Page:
More Than 4,000 Ads for Ozempic-style Drugs Found Running on Instagram and Facebook

Posted By Madilyn Moeller, Friday, June 16, 2023

Tape measure on scale

Online pharmacies, medical spas and diet clinics are running thousands of weight-loss ads on social media for the drugs Ozempic and Wegovy or for their active ingredient, capitalizing on a surge of interest in the medications but also angering some consumers who say they’re being inundated with ads suggesting they could benefit from the drug.

On Facebook and Instagram alone, there were more than 4,000 active ad campaigns in the U.S. mentioning semaglutide, the drugs’ active ingredient, according to multiple searches over several days on the ad library of the apps’ parent company, Meta.

By that measure, semaglutide is more heavily marketed on social media than even the erectile-dysfunction drug Viagra, which was mentioned in 800 active ad campaigns on Instagram and 930 campaigns on Facebook as of Monday and has long been known to be a favorite subject of online marketers. Meta does not provide spending amounts for such ad campaigns.

And it’s not just social media. Some consumers are complaining about seeing ads for weight-loss injections everywhere they look: on television, at signs near public transit, on the walls of airports and pretty much every other surface devoted to marketing.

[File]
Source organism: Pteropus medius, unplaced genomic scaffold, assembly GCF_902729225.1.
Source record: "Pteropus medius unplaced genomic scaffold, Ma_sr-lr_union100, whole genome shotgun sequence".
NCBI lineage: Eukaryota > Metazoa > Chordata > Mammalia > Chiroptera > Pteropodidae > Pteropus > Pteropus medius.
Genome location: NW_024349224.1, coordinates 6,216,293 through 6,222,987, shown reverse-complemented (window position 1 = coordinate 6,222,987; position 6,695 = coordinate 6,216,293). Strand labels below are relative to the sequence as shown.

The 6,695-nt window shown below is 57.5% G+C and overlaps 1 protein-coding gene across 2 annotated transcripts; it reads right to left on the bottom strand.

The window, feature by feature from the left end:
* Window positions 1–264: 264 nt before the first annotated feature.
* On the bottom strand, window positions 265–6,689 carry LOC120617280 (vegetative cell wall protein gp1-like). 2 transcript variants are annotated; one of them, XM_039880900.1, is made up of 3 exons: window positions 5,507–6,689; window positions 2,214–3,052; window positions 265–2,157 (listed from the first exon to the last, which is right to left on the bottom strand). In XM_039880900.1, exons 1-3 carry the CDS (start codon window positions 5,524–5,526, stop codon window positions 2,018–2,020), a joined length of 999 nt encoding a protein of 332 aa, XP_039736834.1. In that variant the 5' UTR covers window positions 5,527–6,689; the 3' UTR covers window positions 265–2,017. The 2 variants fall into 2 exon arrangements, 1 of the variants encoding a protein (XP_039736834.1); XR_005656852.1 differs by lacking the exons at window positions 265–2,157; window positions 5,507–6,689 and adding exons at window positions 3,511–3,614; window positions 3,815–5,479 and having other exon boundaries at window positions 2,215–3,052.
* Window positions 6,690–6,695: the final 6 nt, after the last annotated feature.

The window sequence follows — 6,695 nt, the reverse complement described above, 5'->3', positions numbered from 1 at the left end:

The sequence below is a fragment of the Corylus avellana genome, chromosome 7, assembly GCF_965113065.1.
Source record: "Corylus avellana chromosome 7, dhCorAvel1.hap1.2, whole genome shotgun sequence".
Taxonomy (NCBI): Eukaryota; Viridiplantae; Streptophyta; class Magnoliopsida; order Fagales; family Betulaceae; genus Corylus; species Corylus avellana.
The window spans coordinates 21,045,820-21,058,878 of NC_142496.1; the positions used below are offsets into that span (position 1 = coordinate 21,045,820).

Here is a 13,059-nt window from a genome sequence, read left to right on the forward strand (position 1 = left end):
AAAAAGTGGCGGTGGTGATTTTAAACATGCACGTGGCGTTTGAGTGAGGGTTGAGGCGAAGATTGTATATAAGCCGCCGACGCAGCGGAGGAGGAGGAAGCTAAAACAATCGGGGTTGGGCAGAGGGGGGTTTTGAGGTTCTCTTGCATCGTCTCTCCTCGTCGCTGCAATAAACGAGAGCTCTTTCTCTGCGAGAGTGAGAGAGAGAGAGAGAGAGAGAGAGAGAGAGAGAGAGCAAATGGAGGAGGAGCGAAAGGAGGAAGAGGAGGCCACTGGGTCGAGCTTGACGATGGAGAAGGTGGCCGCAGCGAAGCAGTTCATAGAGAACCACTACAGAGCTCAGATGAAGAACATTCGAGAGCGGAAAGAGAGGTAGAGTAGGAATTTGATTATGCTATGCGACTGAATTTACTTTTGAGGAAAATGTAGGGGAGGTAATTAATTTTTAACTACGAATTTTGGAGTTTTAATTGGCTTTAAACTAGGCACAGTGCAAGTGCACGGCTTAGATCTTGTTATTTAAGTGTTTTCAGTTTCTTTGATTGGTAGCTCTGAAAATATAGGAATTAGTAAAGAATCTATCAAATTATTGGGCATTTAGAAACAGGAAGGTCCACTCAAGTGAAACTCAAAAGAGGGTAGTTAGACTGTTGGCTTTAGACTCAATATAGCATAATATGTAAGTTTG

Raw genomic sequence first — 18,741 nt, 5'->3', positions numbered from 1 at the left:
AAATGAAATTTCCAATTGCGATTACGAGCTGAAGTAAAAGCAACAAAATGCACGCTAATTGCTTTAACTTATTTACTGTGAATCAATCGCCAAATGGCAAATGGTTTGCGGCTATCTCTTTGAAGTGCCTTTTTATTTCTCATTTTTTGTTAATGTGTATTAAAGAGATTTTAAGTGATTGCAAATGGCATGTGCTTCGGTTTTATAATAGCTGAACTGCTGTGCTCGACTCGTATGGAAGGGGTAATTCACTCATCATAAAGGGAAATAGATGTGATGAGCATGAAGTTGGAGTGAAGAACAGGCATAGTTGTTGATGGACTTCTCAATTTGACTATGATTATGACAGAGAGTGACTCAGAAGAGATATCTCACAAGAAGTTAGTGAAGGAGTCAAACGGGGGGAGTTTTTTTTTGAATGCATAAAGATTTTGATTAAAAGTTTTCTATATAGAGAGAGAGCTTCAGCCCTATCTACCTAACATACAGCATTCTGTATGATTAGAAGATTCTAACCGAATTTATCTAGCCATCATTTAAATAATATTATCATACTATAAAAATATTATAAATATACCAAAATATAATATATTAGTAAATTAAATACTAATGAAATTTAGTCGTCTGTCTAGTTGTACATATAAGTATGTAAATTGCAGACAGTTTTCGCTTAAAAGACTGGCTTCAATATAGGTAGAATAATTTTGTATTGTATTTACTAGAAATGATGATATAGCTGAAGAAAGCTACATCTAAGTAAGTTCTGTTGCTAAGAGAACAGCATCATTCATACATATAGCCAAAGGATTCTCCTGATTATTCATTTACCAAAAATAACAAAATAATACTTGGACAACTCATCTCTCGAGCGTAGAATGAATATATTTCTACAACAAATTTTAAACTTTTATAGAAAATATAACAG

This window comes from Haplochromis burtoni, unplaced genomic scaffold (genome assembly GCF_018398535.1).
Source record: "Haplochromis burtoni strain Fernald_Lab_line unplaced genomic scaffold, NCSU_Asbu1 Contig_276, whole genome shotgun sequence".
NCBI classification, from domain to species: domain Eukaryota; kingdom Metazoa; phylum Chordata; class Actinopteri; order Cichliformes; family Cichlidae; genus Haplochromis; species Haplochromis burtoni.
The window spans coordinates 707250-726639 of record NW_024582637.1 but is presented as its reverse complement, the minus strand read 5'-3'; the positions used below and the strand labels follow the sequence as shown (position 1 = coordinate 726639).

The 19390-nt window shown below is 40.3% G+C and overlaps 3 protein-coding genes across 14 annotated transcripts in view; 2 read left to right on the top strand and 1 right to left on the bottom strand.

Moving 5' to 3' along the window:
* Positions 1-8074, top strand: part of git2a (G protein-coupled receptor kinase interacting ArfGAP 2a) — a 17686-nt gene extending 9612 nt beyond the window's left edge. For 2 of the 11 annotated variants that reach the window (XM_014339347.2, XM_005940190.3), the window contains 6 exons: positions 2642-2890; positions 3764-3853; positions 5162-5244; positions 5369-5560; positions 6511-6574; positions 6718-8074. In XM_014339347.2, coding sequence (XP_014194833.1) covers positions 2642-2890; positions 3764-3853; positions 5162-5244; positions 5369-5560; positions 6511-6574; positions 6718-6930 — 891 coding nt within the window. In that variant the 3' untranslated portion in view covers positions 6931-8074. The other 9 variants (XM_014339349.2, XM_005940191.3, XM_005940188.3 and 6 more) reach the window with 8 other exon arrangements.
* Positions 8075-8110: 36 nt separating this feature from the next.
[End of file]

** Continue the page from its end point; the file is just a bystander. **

The flood of ads indicates a rush by companies to capture new weight-loss customers after months of hype around Ozempic, a drug used to treat diabetic adults. With the help of celebrities and billionaires, versions of the drug have soared in demand this year as a temporary treatment for obesity.

On Wednesday, after NBC News sent questions about the volume of ads to Meta, the number of ad campaigns on its platforms dropped sharply to about 560 — a decline of 88% from Tuesday. A spokesperson for Meta attributed the drop to the company’s enforcement efforts. The company has a policy requiring advertisers to get written permission and provide evidence of an appropriate license before they can promote prescription drugs, and only online pharmacies, telehealth providers and drugmakers are eligible.

Read more at NBC News >>